Hurry up and bar Tesla from using the Autopilot name in marketing, consumer group tells DMV

The California Department of Motor Vehicles put forth proposed regulations that would, in effect, prohibit Tesla from using the Autopilot name to market its vehicles. That was in September.

Now, a consumer group is telling the DMV to get on with it.

Tesla uses the word Autopilot to describe its driver-assist technology, which, when enabled, automatically steers, brakes and passes other vehicles.

Consumer Watchdog, based in Santa Monica, contends Tesla is misleading consumers by exaggerating Autopilot’s capabilities.

The DMV should “enact a regulation protecting consumers from misleading advertising that leaves the dangerous — and sometimes fatal — impression that a car is more capable of driving itself than is actually the case,” John M. Simpson, privacy policy director at Consumer Watchdog, said in a Nov. 23 letter to the agency’s director, Jean Shiomoto.

The letter points out the oft-cited death of a Tesla driver last May, who was using Autopilot when his car crashed into a big rig. The group also put out a video highlighting what the group calls Tesla exaggerations with clips that include Musk driving with his hands off the wheel.

The rule the DMV is considering would apply to all carmakers. Under the proposal, words including “self-driving” and “auto-pilot” would be banned along with anything “likely to induce a reasonably prudent person to believe a vehicle is autonomous” — that is, drivable without human interaction.

The proposal is part of a much larger package of rules and regulations drafted by the DMV and issued in September. The agency is considering public and expert comments on the proposals.

Simpson said because the regulations package won’t take effect for at least a year, the DMV should address the marketing issue immediately because it is “potentially life saving.”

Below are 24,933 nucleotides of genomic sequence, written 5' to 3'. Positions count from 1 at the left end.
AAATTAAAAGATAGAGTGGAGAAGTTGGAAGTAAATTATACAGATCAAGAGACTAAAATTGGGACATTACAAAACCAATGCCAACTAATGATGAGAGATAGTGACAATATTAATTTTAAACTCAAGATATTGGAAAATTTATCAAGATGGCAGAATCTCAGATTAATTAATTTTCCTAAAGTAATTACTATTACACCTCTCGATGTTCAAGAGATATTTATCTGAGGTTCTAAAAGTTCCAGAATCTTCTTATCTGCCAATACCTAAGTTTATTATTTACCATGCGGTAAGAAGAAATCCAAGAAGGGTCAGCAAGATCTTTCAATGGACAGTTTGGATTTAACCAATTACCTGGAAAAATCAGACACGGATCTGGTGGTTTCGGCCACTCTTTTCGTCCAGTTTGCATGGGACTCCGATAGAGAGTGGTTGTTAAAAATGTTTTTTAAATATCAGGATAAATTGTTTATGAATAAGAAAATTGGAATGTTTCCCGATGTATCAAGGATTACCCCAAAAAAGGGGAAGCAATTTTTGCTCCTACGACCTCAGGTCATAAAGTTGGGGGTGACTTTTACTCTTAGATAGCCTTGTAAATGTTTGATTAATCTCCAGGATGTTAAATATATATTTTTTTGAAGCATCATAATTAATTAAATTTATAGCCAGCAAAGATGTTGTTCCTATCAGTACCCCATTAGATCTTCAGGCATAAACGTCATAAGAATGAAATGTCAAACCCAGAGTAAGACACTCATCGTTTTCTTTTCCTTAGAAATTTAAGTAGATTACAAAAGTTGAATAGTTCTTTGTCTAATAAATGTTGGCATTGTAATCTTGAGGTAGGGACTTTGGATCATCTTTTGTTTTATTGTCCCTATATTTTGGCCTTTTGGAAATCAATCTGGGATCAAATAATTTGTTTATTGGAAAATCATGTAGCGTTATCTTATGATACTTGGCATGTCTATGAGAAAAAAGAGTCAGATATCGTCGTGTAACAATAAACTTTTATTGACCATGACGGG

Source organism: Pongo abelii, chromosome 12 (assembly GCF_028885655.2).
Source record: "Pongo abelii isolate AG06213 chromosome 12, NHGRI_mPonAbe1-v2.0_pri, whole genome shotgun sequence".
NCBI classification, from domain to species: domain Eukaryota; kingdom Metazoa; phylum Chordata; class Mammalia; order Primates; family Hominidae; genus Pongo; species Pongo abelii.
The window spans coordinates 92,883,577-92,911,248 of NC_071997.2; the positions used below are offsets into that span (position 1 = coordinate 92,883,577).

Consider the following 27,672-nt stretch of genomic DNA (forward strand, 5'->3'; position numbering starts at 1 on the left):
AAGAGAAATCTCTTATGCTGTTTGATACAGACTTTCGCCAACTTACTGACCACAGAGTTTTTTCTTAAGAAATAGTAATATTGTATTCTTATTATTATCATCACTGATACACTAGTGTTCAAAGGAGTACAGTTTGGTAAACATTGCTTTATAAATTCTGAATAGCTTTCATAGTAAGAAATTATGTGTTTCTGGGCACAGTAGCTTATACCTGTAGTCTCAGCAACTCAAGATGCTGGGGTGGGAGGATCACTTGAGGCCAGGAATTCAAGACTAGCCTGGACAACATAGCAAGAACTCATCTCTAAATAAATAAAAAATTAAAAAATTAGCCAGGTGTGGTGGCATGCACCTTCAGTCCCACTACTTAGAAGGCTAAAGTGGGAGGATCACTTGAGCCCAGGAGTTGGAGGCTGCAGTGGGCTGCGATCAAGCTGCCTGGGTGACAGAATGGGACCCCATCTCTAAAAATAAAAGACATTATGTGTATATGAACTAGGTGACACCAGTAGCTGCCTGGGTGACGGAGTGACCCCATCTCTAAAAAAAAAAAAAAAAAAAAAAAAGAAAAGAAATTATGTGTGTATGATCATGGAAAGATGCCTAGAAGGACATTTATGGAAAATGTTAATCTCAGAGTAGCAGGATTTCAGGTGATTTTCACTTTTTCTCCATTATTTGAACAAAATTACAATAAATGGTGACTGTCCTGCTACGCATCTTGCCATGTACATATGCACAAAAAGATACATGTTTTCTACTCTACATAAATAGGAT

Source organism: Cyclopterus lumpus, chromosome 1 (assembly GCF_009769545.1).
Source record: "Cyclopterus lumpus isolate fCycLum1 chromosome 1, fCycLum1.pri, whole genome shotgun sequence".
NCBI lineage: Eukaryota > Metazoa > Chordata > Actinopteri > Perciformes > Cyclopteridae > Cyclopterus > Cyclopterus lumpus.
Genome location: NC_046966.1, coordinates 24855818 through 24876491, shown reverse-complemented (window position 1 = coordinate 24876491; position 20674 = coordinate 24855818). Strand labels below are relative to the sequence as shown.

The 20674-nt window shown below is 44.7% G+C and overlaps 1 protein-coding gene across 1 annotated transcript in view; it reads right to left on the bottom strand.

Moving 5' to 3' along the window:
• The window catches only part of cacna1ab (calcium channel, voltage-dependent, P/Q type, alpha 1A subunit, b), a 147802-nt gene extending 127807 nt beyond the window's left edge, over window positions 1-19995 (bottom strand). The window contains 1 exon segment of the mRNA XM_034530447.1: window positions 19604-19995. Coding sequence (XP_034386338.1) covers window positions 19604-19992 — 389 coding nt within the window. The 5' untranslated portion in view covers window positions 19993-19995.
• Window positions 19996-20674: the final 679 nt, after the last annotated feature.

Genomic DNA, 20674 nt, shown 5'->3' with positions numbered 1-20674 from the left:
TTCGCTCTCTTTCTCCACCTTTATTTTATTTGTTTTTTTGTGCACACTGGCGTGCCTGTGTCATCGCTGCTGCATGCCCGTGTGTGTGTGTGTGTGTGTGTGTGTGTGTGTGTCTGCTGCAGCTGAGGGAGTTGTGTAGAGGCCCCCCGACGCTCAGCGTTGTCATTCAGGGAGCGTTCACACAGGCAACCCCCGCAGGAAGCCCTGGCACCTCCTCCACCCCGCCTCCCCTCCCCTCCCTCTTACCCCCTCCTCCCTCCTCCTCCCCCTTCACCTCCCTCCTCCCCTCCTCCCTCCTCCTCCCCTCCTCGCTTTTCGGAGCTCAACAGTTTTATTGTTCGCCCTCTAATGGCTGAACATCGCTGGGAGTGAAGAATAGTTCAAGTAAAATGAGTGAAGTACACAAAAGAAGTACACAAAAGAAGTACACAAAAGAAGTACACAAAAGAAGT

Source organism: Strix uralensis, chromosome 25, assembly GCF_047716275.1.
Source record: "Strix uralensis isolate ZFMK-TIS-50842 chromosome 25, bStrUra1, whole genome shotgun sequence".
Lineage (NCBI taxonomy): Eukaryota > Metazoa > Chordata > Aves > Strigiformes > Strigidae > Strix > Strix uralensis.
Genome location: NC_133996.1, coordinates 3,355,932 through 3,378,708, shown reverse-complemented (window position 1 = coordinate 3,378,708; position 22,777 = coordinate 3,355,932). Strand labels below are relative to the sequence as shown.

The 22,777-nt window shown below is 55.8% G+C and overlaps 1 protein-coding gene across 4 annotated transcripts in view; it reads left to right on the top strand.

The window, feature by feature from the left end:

Tesla CEO Elon Musk shows no sign of backing down from the use of the Autopilot name. In fact, the company continues to add to its capabilities, with a major software upgrade expected before the end of the year.

Tesla insists that, while crashes are inevitable, statistics show that semi-autonomous driving is safer than driving with no robotic assist. Thus far, the May crash is the only reported fatality involving Autopilot.

A Tesla spokeswoman responded Monday: “Tesla owners have communicated that they understand how Autopilot works and should be used, and this is clearly explained and reinforced every time a customer uses the feature. The inaccurate and sensationalistic view of Autopilot put forth by this group is exactly the kind of misinformation that threatens to harm consumer safety.”

The DMV said it “released revised draft regulations for the public use of autonomous vehicles in September 2016, which suggest banning terms ‘self-driving’, ‘automated’, and “’auto-pilot’ if the vehicle is not autonomous.  The department is concerned with the risks of driver complacency and misuse of lower level systems where drivers are expected to remain fully engaged in the driving task.”

 

russ.mitchell@latimes.com

Twitter: @russ1mitchell


UPDATES:

This article was updated to include a response from the DMV.

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